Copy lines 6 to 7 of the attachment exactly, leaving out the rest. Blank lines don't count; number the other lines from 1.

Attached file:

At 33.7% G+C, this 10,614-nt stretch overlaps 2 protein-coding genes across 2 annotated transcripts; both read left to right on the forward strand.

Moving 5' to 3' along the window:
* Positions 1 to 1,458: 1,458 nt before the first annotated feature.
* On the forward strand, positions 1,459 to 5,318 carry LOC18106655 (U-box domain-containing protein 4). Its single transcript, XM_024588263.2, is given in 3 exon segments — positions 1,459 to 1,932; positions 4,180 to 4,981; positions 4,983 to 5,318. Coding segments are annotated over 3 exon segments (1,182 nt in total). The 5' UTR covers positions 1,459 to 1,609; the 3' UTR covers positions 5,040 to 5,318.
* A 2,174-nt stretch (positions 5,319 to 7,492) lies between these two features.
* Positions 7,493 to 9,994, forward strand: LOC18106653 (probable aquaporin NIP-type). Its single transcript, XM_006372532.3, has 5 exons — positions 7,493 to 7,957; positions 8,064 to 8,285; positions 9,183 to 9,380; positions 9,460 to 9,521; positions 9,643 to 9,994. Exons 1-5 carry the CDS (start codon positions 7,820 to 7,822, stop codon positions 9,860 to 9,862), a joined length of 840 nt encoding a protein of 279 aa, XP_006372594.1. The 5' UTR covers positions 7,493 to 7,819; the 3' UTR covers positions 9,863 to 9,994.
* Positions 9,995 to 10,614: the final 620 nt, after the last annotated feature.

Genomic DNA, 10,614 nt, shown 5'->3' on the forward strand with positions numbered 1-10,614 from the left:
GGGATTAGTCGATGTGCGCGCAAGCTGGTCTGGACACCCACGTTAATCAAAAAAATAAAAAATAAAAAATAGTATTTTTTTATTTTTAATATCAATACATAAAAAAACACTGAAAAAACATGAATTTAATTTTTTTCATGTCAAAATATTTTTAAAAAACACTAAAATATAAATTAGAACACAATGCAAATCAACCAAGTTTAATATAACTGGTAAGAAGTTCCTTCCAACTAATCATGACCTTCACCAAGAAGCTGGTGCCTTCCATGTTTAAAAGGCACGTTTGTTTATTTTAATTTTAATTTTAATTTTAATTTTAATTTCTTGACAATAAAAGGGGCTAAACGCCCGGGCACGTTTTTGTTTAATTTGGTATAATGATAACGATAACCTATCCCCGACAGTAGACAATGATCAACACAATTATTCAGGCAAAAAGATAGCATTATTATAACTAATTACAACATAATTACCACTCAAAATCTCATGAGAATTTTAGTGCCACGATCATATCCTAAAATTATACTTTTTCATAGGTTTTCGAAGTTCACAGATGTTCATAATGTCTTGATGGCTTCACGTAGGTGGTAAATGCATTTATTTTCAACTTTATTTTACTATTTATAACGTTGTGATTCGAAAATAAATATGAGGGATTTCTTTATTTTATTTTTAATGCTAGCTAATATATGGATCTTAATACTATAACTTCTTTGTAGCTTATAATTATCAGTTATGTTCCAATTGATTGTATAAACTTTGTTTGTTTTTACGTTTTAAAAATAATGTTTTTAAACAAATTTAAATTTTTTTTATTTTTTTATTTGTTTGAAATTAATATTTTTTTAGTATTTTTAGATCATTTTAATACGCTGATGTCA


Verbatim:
* Positions 7,493 to 9,994, forward strand: LOC18106653 (probable aquaporin NIP-type). Its single transcript, XM_006372532.3, has 5 exons — positions 7,493 to 7,957; positions 8,064 to 8,285; positions 9,183 to 9,380; positions 9,460 to 9,521; positions 9,643 to 9,994. Exons 1-5 carry the CDS (start codon positions 7,820 to 7,822, stop codon positions 9,860 to 9,862), a joined length of 840 nt encoding a protein of 279 aa, XP_006372594.1. The 5' UTR covers positions 7,493 to 7,819; the 3' UTR covers positions 9,863 to 9,994.
* Positions 9,995 to 10,614: the final 620 nt, after the last annotated feature.